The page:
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The Dangers of Chronic Absenteeism

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If students are not in school, they are not learning. That is the main issue behind chronic absenteeism, which has serious implications for student success. Students that are chronically absent are at a higher risk of failing academically or dropping out.


What it is

Chronic absenteeism is defined as missing at least 10 percent of instructional time within one academic year. Chronic absenteeism is not the same as truancy (three days of unexcused absence) or average daily attendance (ADA). ADA can actually mask chronic absence, since it only tells how many students show up to class every day.

  • Currently, Delaware does not measure chronic absenteeism. Delaware only measures ADA and truancy. Delaware code defines truancy as when a student has been absent without a valid excuse for more than three days. Schools are required to notify parents if a student has more than 10 unexcused absences.
  • According to this Everyone Graduates Report, the nation’s rate of chronic absence may range from 10 to 15 percent—numbers not being captured on the state level. By failing to measure and report chronic absence rates, we fail to truly understand the depth of the issue in Delaware.


Who it affects

Chronic absenteeism affects all students. However, it can have especially dire consequences at key times in student’s life, and tends to disproportionately affect disadvantaged students.

  • Kindergarten and first grade students often have absentee rates that rival those in high school. That matters because a child who can read on grade level by third grade is far more likely to graduate than one who does not.
  • Low-income students are four times more likely to be chronically absent, according to Attendance Works, a nationwide initiative promoting better policies around school attendance.
  • There are many reasons students are missing school, including health issues, work and financial responsibility, lack of transportation, unsafe school conditions, and homelessness.


What we can do

Take action by advocating for chronic absenteeism to be a metric in the Every Student Success Act. Measuring chronic absence is the first round of defense. As Delaware continues to form it state plan, make sure your voice is heard. Visit the Delaware Department of Education’s ESSA Stakeholder Engagement page to advocate.

Build a culture of school attendance. Communities, schools, and families need to work together to ensure that all students are getting to and staying in school by addressing the bigger social issues that hinder attendance.

  • Prioritize student health needs by providing comprehensive school health services. Check out this brief on the connection between health and chronic absence.
  • Ensure student safety and engagement through social and emotional learning. Check out this Digging Deeper blog for more on what Delaware students are saying about school safety and engagement.
  • Early childhood educators can help using parent engagement techniques and offering support for at-risk families. Check out this brief from Attendance Works to see how early childhood educators can act.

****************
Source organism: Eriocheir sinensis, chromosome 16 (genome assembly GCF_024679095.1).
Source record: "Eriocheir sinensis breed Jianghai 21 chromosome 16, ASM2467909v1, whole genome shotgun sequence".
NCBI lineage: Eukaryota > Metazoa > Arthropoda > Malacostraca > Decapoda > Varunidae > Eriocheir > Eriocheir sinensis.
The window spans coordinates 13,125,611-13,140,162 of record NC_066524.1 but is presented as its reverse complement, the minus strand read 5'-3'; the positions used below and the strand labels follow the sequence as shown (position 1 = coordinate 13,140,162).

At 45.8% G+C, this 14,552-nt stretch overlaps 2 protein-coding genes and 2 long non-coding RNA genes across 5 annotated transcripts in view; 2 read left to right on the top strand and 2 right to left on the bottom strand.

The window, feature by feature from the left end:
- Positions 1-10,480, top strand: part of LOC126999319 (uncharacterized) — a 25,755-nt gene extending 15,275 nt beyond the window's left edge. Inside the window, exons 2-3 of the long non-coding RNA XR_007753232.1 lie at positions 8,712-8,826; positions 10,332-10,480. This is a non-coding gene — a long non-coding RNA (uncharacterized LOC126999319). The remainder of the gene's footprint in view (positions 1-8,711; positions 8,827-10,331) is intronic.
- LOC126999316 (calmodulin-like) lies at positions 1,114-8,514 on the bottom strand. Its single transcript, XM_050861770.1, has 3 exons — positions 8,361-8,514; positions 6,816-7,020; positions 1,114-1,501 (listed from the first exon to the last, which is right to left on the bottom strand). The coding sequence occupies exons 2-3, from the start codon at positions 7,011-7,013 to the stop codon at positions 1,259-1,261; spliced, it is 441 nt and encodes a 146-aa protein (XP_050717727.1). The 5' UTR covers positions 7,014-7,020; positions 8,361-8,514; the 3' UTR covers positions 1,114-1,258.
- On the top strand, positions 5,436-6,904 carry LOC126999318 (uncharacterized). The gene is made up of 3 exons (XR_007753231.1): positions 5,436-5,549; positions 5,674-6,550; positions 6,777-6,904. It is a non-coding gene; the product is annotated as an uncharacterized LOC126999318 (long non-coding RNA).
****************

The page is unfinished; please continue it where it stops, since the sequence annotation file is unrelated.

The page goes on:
Digging Deeper: Are Delaware Students Safe and Engaged?

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Digging Deeper
“Digging Deeper” is a recurring feature at the Rodel blog where we take some data on Delaware public schools—and put it under the microscope. In the spirit of our Public Education at a Glance, we’ll present a straightforward look at the numbers, and search for some deeper meaning.


Academic achievement is but one aspect of student success. To develop the “whole child” we must also nurture a student’s social and emotional skills. Research shows that a positive school climate impacts both academic achievement and the development of social and emotional skills. As recent concerns about school safety intensify, a stronger focus on school climate could help ensure that students remain safe and engaged.

According to the National Survey of Children’s Health (NSCH) six out of 10 Delaware children meet the Promoting School Success Index. This index measures student engagement, participation in extracurricular activities, and feeling safe at school. The survey provides data on various aspects of a child’s life, from physical and mental wellness, to neighborhood, school, and social contexts.

Eight out of 10 of eighth graders reported feeling safe in school in 2016. Still, almost half of students in eighth grade feel that violence is a problem at their school, according to the Delaware School Survey. The same pattern can be seen in fifth and 11th grade.

Research shows a correlation between student engagement in school and student achievement. Student engagement, often defined as students actively participating in learning, focusing attention to the topic at hand and staying on task. When students remain engaged, they learn better and perform better.

A positive school climate—one where students feel safe and cared for—influences not only academic performance, but behavioral outcomes and emotional health, according to the National School Climate Center. In fact, supporting positive school climate can be a preventative method for violence, bullying, and distraction.

Some solutions: Prioritizing Student Engagement and Safety

While the majority of Delaware students report feeling safe and engaged, it’s fair to ask: Is that enough? Student Success 2025 has a goal for all students to feel safe in school, and aims to raise the number of students that are consistently engaged in school to 95 percent. Thankfully we have some possible solutions to consider.